Everyone needs an occasional bit of sunlight to chase away the winter blues. I’m no exception. So when Mother Nature doesn’t cooperate, I bask in the warm glow of Pinus densiflora ‘Burke’s Variegated’. Endowed with green needles banded in gold, this dwarf conifer resembles one of my long-time favorites, Pinus wallichiana ‘Zebrina’, but when its foliage matures and turns a luminous pale yellow, there’s none can match it in the winter landscape. My own burst of sunshine.
Whenever I see a plant with dazzling trumpet-like flowers I’m breathless with longing. It’s a case of lust at first sight. (See “Hot Tips: Great New Plant”). British Dame Penelope Lively understands. “For me,” she said, “gardening is a sequence of obsessions — the tingle of discovery, the love affair with the latest acquisition.” And so it was with me and Begonia ‘Bonfire.’ I filled three containers with this glorious annual and was rewarded all summer with a sea of vibrant orange flowers. They made me happy. Bonfire is a keeper.
Ditto for Rhododendron ‘Mrs Furnivall’, an oldie introduced in 1920 but new to my garden. No demure Mrs this one. More like a Las Vegas showgirl flaunting her stuff: a luscious display of saucy pink flowers splashed with red. She doesn’t need trumpets to be irresistible. (The bees agree).
This year I’m after Fuchsia ‘Pour Menneke’, an annual with captivating, long, slender, soft orange trumpet flowers. (Yup, those trumpets again). An ideal plant for a container, Pour Menneke will be available this year in England, but as far as I can tell, not available here. More’s the pity, but it takes time (Drat!) before their best newbies reach us. (Yeah, yeah, I know. HAVE PATIENCE).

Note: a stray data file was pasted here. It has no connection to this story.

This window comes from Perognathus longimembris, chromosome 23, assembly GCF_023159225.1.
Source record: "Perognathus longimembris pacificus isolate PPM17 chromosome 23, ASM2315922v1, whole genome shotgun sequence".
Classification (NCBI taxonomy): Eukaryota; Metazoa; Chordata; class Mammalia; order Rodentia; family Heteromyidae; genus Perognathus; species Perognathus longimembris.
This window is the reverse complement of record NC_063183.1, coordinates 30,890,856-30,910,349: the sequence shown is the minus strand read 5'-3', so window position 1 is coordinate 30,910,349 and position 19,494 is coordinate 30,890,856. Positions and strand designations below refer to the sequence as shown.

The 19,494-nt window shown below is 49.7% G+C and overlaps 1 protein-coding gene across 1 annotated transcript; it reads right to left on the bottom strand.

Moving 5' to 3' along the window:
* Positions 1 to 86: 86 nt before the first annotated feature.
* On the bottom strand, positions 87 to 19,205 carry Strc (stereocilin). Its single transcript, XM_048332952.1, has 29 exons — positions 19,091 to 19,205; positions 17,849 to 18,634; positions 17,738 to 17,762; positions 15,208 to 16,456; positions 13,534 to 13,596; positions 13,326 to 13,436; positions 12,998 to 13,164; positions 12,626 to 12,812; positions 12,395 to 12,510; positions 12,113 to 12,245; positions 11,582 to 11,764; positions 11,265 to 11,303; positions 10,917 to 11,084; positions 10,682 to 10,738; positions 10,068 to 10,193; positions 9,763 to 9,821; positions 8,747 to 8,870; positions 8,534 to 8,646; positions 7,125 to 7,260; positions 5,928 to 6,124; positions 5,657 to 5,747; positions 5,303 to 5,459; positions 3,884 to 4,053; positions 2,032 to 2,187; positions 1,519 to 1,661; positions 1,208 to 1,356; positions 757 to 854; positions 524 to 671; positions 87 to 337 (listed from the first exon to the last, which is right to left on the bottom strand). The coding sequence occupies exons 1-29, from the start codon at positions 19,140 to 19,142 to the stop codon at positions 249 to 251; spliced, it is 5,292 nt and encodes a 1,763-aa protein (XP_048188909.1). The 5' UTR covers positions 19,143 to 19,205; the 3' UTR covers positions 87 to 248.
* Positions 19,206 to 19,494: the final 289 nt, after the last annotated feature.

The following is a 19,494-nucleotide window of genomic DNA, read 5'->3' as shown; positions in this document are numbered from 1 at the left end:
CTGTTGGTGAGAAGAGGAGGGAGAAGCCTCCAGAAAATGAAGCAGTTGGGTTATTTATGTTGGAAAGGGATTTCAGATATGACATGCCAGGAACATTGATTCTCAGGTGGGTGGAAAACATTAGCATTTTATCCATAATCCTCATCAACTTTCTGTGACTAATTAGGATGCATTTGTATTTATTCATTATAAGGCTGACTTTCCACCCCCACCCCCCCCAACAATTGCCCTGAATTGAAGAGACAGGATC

NEWSFLASH: Just read an alert about the Fuchsia gall mite from Andrew Halstead, Principal Entomologist with the Royal Horticultural Society in England. He warns that this predatory insect is a “devastating microscopic pest of fuchsias that will probably eventually spread throughout Britain. Because the damage cannot be controlled, it may lead to a decline in the popularity of this valuable garden plant.” (He’s right about that. ‘Pour (Poor?) Menneke’ is no longer on my wish list.)
No problem whatever with the fabulous shade plant, Heuchera ‘Stainless Steel’, from the breeding program of Charles and Martha Oliver of The Primrose Path, Pennsylvania. With silver foliage (flipside reddish-purple) and lush sprays of white bell flowers on chocolate stems in May, this unique beauty is nothing short of sensational. Grab it while you can.
And thank goodness for Dan Hinkley, plantsman-explorer extraordinaire, who teamed up with Monrovia to offer a select group of his plant hunting finds, The Dan Hinkley Plant Collection, which will be available in nurseries and garden centers this Spring. Topping my wish-list is the lovely and rare Golden Crane Hydrangea, H. angustipetala ‘MonLongShou’. Not only does it flaunt showy white and chartreuse lacecap flowers with scalloped-edged petals, this hydrangea is intensely fragrant.
Finally, I can’t wait for my Genie to arrive. While this one doesn’t live in a bottle, she is magical. Magnolia ‘Genie’ has reddish black buds and masses of plum-red (dare I say magenta?) flowers in the spring with repeat bloom in the summer. She flowers at a young age, only grows to about ten feet, and is already an award winner. As the song goes: ” Who could ask for anything more?”